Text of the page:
While not typically grown in the states, Florida and California do have a close enough climate to cultivate them. So if you live in those states and want to give it a try at growing them, feel free to look up more information.

Now lets eat it!

I looked up instructions and it said to cut through the skin, peel it open, and squeeze the fruit out. It was simple enough to do. Holding it, it did feel tough, but the skin broke easily. Both of mind had this little seam on it and that worked well. Just be careful because there is a large pit in the center and you don't want to cut into the fruit too much. These things have a lot of juices in them and cutting too deep will make it messy (I totally didn't do that the first time).


It smells sweet, but not overly so. It was like holding a super slippery grape. It was about an inch long and half an inch wide. It's squishy and juicy.

I just ate around the pit, but hubby cut his off the pit. Eating around the pit seemed the better option. Cause as he cut it, it just let out juice and got super messy.

Taste wise, it was kind of bland, but sweet. Very lightly sweet. Very grape like in taste. I generally find grapes to be kind of tart and bitter, so these were more like sweet grapes. It was fibrous, but not hard to chew.


All in all, it was pretty good. Messy, but still good. Will definitely be buying again. Hubby didn't like it, but he's extremely picky about fruit.

I think sliced off the pit, they would be good in a fruit salad. I did find a recipe for Summer Rambutan Curry that I plan on giving a shot. I'll post about it when I try it.

Per 100gram serving, there is only 3 calories per serving. No Cholesterol or Sodium.

Offline Ket

Re: Jager's Food Stash
« Reply #12 on: July 22, 2017, 07:43:38 PM »
Rambutans are delicious, so are lychees! Glad you found some in your market and enjoyed them.

Offline mh0131

Re: Jager's Food Stash
« Reply #13 on: July 26, 2017, 05:00:42 PM »
That sounds delicious

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Re: Jager's Food Stash
« Reply #14 on: December 14, 2017, 01:01:38 PM »
Jag Tries New Fruit

The Quince

So, once again, I was walking around my market and they had something new. It was very oddly shaped. Like a mutated apple. It was labeled as a 'Quince'. It was $1.50, so I grabbed one.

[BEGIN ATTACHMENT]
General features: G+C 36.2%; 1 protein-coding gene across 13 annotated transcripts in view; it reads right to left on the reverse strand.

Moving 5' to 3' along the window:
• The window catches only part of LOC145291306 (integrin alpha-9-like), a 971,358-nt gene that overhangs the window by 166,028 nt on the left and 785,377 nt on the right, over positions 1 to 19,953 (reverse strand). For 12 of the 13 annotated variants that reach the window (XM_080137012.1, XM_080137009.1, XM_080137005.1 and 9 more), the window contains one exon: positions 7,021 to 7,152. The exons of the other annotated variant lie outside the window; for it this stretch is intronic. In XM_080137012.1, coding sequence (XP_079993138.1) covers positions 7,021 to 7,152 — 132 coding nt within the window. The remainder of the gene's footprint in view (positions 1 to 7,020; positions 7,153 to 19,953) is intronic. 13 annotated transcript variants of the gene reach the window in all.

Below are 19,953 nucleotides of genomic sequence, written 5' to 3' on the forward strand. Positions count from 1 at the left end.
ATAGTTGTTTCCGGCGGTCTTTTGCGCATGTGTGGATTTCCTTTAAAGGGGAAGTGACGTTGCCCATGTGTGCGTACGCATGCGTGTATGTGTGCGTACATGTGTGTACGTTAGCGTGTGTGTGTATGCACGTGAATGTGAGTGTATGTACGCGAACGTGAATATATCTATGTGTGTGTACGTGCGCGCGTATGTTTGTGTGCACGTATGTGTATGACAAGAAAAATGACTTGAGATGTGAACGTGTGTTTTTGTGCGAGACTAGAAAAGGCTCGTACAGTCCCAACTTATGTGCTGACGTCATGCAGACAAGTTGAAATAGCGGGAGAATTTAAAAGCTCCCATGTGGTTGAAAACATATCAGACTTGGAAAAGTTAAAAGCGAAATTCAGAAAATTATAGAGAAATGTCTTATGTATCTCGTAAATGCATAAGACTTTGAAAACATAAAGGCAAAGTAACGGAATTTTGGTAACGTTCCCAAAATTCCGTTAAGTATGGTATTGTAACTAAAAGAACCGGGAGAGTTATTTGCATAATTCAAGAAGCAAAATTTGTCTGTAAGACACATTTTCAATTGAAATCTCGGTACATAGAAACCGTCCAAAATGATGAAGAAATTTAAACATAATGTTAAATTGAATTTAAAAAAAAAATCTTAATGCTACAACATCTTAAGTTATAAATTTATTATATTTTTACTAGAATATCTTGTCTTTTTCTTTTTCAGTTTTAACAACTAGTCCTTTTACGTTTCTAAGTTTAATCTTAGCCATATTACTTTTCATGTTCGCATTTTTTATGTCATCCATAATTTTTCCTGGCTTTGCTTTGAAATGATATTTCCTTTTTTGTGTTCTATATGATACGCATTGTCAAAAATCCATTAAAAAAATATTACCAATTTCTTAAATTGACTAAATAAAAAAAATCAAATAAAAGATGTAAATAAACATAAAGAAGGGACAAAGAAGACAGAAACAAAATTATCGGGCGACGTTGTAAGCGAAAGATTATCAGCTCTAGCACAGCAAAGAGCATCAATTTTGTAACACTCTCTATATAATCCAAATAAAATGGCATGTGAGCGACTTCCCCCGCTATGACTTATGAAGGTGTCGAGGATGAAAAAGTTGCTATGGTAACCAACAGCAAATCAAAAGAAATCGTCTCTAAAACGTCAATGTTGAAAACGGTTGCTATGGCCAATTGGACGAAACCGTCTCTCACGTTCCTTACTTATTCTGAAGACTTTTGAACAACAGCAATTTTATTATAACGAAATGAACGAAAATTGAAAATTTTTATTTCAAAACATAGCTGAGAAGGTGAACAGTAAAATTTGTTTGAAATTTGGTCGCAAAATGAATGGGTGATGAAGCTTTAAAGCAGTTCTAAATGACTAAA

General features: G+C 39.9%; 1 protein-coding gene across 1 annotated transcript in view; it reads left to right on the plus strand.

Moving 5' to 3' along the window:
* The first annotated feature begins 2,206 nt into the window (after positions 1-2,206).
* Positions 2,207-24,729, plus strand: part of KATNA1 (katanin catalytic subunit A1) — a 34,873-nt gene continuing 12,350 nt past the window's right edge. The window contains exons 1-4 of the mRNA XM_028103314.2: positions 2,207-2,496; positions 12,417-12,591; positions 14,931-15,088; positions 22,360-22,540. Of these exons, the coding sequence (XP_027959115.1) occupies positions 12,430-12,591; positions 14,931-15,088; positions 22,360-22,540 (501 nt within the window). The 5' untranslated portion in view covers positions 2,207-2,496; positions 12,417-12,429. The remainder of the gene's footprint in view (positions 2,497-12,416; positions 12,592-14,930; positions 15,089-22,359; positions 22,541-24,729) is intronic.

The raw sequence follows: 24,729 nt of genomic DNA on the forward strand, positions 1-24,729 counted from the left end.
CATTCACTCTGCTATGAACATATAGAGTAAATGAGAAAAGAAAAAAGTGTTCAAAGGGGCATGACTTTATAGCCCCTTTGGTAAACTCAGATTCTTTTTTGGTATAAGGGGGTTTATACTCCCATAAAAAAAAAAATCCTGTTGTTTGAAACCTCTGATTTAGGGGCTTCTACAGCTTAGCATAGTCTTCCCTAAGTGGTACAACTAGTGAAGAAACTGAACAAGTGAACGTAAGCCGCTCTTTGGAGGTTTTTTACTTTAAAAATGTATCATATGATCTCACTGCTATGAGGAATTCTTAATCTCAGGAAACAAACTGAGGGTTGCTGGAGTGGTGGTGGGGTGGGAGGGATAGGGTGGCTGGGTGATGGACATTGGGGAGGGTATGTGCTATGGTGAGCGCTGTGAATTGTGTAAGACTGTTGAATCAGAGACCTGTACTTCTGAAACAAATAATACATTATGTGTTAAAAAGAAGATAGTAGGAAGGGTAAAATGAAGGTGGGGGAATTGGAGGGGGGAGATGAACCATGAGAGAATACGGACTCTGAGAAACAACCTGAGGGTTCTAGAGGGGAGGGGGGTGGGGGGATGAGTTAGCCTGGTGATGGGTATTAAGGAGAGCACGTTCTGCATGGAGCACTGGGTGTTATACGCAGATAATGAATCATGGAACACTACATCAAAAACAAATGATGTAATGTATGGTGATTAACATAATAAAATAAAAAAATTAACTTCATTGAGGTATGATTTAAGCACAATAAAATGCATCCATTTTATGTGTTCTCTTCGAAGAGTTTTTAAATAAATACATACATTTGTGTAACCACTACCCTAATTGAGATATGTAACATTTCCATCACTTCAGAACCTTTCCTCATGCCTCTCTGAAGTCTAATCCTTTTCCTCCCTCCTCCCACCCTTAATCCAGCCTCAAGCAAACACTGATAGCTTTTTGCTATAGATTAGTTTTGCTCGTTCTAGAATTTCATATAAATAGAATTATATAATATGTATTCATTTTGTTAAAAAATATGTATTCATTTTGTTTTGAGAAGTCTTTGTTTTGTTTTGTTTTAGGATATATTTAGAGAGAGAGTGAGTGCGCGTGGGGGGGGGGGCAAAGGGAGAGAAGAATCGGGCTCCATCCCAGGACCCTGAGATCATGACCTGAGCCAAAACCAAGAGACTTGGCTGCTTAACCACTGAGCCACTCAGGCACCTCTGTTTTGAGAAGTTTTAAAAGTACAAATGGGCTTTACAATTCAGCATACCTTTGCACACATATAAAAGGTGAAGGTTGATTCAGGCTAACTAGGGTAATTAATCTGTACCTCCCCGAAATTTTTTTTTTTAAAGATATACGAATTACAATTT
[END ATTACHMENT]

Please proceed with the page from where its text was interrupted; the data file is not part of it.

Some googling revealed that is it in the same family as apples and pears. Which makes sense. It feels like an apple and the coloring is similar to a pear. Mine was bright yellow, almost golden in color (which my kindle camera does not photograph well).

There is really not much to eating this thing. You can eat it like an apple or pear. Just slice it up and munch away.

When I cut into it, it immediately smelled like apples. Very fragrant. More so than a regular apple. It was tough to cut, so I used a sturdy knife. At first, I thought there might be a pit inside and so I googled how to cut one and realized that I just wasn't using enough pressure. It's got a fibrous core filled with seeds, like an apple. It's just super tough right there in the center. The seeds are pretty big too. I was amazed at how quickly it started to brown. I can usually get a little bit of time before apples start to oxidize, but this Quince started going brown less than five minutes after I cut into it.

Nutrition wise, from what I've researched, it's good a good amount of Vitamin C in it and a decent amount of fiber. It's also low in calories. About 57 calories per 100grams. Quince is also a good source of calcium, iron, potassium, magnesium and copper.

I've also read that while it is good on it's own, it is better when used in cooking. One site said "Simply wash it, chop it up and squeeze a little lime or lemon juice on it. Put it over a bed of mixed greens with cilantro and it's just fabulous" but most say to use it similarly to an apple. Making pies, apple butter, jellies and jams, and the like.

I ate mine raw, without anything on it. Just to see what it was like.

It was tart. Very tart. It left my mouth a little chalky feeling, but it wasn't bad. I think mine was a little over ripe and dried out. Most of the videos I saw, their Quince were rather 'juicy', but mine wasn't. It wasn't terribly dry, but I couldn't squish it an get juice out with my knife like some of the videos I watched. That might be where the chalky feeling comes from. Still, it was tart. Not a bad tart. Maybe a bit like an crab apple.

Over all, not bad. Not something I would consider getting often, but mostly because I don't like apples.